Originally published on Real Clear Education on February 1, 2023
In America, we’ve long been taught that hard work is the definitive road to the American Dream. We’re also heavily invested in the belief that education is the “great equalizer”—the one thing that can get any of us where we want to go.
Deep down, though, we know that these half-truths are more like fantasies. For far too many students in this country, the future is determined by the zip code they live in, not by how hard they work.
Nonetheless, we should be reminded that it doesn’t matter where you start; what matters is where you’re going. Those of us who work in education understand this principle more than most—lack of access shouldn’t determine where a student ends up. And it should shock our collective conscience that we haven’t done more to ensure that all students, particularly those from underrepresented and historically underserved groups, are thriving academically.
It’s more urgent than ever for local, state, and academic leaders to work together to ensure every family has access to schools and educational programs that best meet their children’s needs. The school choice movement underscores our country’s relentless pursuit of true equity in education.
To be sure, much of the recent dialogue surrounding merit-based academic systems in Virginia and elsewhere peddles the fantasy that hard work is all you need. There are still hard-working students for whom a top-tier or Ivy League college is out of reach because their high school doesn’t offer AP courses, because their parents don’t have the money for intensive tutoring, or because their family can’t afford to make a large donation to their top school of choice.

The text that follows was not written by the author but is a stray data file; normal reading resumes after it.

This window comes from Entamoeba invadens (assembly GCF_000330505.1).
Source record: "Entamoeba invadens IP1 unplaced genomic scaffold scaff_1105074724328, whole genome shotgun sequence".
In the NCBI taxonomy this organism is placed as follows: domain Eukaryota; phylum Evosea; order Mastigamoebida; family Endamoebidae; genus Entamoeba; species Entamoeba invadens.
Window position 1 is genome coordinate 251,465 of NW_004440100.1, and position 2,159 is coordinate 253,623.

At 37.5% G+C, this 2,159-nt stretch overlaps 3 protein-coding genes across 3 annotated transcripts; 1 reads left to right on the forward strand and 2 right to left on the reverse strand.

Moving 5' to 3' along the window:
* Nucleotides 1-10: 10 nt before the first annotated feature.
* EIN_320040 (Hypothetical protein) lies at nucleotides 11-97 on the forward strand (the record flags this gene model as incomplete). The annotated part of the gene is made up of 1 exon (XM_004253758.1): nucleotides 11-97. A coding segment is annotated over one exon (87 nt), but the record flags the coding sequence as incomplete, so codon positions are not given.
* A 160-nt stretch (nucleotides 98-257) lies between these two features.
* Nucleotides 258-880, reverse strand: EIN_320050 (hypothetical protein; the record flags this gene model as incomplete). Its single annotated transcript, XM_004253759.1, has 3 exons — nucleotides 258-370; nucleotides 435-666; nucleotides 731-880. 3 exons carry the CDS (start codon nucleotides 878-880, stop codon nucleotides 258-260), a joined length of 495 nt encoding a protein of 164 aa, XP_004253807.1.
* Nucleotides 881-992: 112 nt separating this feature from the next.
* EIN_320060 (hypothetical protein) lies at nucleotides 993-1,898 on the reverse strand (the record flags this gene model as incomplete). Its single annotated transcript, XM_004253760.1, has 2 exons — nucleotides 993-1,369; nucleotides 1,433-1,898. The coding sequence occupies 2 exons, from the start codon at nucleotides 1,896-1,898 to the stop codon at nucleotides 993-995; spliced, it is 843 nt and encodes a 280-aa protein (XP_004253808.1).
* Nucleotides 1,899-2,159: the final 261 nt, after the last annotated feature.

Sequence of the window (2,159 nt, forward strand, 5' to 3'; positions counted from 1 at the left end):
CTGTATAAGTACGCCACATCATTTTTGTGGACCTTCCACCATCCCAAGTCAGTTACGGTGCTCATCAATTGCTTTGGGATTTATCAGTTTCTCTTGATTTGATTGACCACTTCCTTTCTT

What’s more, success is directly linked to access: the people you know, the network you have, and the connections you’ve cultivated. We do our children a disservice when we omit this very real fact, or worse, imply that some kids are more deserving of opportunity than others.
Despite the many historical inequities that persist in education today, families have more options than ever when it comes to how they choose to educate their children and set them on a path to success. For those whose local schools aren’t meeting their needs, publicly funded charter schools provide additional support and resources. In other cases, private and public online schools and programs provide flexibility and the personalized support many students need.
Many students utilizing these non-traditional academic options are performing at the highest levels, getting into top colleges and universities, and reaching their full potential. That’s why it’s in our collective interest to support the full variety of academic options that offer opportunities to students across the country. We must send the message that achievement shouldn’t be reserved for a chosen few.
Wisdom and experience have taught adults that there isn’t just one formula for success. Kids need to know this, too. And they need our support as they learn how to navigate their future. Let’s help them get there. All of them.
Janice Gruneberg is a former teacher and Superintendent of Schools at Stride, Inc.
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